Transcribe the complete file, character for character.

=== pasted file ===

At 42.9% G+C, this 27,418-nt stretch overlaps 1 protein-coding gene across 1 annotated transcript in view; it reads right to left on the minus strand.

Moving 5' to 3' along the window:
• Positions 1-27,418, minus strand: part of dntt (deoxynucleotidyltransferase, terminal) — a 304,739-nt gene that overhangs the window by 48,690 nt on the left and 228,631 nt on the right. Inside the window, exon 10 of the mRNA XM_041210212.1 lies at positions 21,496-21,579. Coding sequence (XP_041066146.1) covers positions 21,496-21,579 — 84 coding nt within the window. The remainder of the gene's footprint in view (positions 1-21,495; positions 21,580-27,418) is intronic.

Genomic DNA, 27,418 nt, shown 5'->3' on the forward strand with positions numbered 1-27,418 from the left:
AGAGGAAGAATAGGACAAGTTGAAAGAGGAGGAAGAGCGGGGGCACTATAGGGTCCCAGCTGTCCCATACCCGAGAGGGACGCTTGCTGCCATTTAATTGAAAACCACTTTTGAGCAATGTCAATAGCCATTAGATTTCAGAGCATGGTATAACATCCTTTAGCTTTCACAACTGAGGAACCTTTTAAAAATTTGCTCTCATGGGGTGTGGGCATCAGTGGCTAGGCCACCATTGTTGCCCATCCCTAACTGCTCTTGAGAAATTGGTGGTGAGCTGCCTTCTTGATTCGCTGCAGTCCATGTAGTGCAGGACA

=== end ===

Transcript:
At 42.9% G+C, this 27,418-nt stretch overlaps 1 protein-coding gene across 1 annotated transcript in view; it reads right to left on the minus strand.

Moving 5' to 3' along the window:
• Positions 1-27,418, minus strand: part of dntt (deoxynucleotidyltransferase, terminal) — a 304,739-nt gene that overhangs the window by 48,690 nt on the left and 228,631 nt on the right. Inside the window, exon 10 of the mRNA XM_041210212.1 lies at positions 21,496-21,579. Coding sequence (XP_041066146.1) covers positions 21,496-21,579 — 84 coding nt within the window. The remainder of the gene's footprint in view (positions 1-21,495; positions 21,580-27,418) is intronic.

Genomic DNA, 27,418 nt, shown 5'->3' on the forward strand with positions numbered 1-27,418 from the left:
AGAGGAAGAATAGGACAAGTTGAAAGAGGAGGAAGAGCGGGGGCACTATAGGGTCCCAGCTGTCCCATACCCGAGAGGGACGCTTGCTGCCATTTAATTGAAAACCACTTTTGAGCAATGTCAATAGCCATTAGATTTCAGAGCATGGTATAACATCCTTTAGCTTTCACAACTGAGGAACCTTTTAAAAATTTGCTCTCATGGGGTGTGGGCATCAGTGGCTAGGCCACCATTGTTGCCCATCCCTAACTGCTCTTGAGAAATTGGTGGTGAGCTGCCTTCTTGATTCGCTGCAGTCCATGTAGTGCAGGACA